Tuesday, March 24, 2009

My Experience with IKEA Cabinets: Part I

A while back, I talked some smack about IKEA cabinets. The first time (about a year ago) I checked out the kitchens in IKEA they seemed pretty flimsy and . . . yucky. I just hated everything about them. I also have an extreme love - hate relationship with Ikea. Somethings are really diamonds in the rough and others are just crap.

After looking at all the models, I picked out a style I liked and headed to the design section to see if I could take a closer look. The place was mobbed and I barely got to grab a price sheet before someone toting a big yellow IKEA bag knocked me out of the way to get to a drawer pull display. It was a fight or flight situation and I choose flight.

Back at home, I re-measured the kitchen space and began planning out a design. I soon learned IKEA cabinets do not have all the sizes that say Kraftsmaid does and it gets a little more difficult to plan out a space. After a few days of playing with different styles, I headed down to the store.

This time, I was smarter. I did not go on a Saturday afternoon and instead choose a time during the week to head down there. This made a HUGE difference. About a minute after stepping into the kitchen design section, I was greeted by an IKEA kitchen contractor and set up on a computer to start my design. A few questions about the dimensions of my kitchen and I was clicking and placing cabinets into my design.

Then this happened:

I explained how the plan was to set an open shelf the standard cabinet height (54" above the ground) and then start the closed cabinets about that to go to the ceiling.

Contractor: You can't do that. The cabinets would be too high.

Me: Well, see the open shelf would be like the base of the wall cabinet - just no door.

Contractor: It's too high. It wouldn't meet code.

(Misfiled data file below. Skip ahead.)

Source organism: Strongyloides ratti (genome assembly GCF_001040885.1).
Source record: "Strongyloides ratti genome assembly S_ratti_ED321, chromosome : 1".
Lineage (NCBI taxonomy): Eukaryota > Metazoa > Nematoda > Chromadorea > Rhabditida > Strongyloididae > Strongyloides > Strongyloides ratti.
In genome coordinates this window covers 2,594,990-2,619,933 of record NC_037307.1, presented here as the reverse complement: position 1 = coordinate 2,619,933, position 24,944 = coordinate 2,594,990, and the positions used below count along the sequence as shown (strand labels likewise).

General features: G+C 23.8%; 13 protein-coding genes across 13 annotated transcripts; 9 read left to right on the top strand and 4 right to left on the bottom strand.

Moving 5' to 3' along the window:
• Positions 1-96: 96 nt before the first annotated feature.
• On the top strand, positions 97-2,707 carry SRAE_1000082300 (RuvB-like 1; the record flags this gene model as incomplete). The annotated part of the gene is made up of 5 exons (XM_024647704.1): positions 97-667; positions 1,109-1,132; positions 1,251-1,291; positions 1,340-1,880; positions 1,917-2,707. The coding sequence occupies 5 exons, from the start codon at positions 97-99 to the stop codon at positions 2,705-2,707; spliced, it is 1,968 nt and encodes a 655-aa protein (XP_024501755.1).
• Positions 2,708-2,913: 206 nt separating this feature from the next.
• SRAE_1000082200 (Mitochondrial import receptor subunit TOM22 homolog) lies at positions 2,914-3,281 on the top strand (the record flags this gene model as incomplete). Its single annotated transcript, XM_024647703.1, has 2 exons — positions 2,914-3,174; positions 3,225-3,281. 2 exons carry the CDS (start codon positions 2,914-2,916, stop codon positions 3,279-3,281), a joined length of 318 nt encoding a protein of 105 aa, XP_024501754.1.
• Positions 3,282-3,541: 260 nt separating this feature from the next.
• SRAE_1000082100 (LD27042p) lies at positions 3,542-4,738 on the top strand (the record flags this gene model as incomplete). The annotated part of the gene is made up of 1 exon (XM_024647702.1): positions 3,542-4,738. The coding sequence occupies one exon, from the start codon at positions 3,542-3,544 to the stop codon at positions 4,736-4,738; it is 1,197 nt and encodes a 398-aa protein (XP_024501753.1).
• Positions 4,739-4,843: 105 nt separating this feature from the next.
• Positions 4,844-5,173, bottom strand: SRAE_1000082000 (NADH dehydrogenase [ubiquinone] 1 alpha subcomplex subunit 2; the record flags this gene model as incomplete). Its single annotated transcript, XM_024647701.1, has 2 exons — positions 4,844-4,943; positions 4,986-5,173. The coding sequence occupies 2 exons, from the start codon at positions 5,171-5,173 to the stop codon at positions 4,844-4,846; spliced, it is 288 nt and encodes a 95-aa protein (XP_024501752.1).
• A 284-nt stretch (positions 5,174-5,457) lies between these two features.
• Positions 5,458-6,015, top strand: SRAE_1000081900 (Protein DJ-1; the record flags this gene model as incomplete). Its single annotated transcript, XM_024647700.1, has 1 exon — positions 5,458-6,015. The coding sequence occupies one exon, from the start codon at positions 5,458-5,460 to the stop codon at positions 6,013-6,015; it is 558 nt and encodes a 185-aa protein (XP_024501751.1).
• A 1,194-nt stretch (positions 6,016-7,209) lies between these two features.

Me: Well... but, see, it's like the shelf would be like the wall cabinets. But, but. . .

Contractor: No licensed contractor would do that. It's not code.

Me: So, what? I would get a fine or something?

Contractor: Yes. It wouldn't pass inspection.

Me: AugjakjhGAKJYkjhkngknnf. Fine. You win.


to be continued. . .

12 comments:

Anonymous said...

ummm are you having an occupancy inspection of your house? You are already living in it aren't you? I have never ever heard of a code official say anything about cabinets in a residential project.
Do what you want and tell the contractor to suck it.

Ben said...

Well, we have to get a permit to do the work in our house. Or, we get a big fine. I heart DC.

Believe me, I totally wanted to tell him to suck it.

Scenic Artisan said...

reading that there is a code about that made me a touch angry.

its seems like such a fine idea.....
whats the height from the counter to the bottom of the cabinet coded to be?

Ben said...

Scenic Artisan,

I hear you. I am pissed as well. Apparently your cabinets have to be 54" from the floor to be "code".

dcdude said...

I have never heard of the city inspecting kitchen cabinets. Usually, an inspector will come to look at the plumbing and electrical before the contractor hangs the drywall, and once the inspector nods his head, you never see him again. I agree with others that you should tell your contractor to pound sand. But if you absolutely feel you can't, why don't you just lower the shelf and hang the wall cabinets at 54"?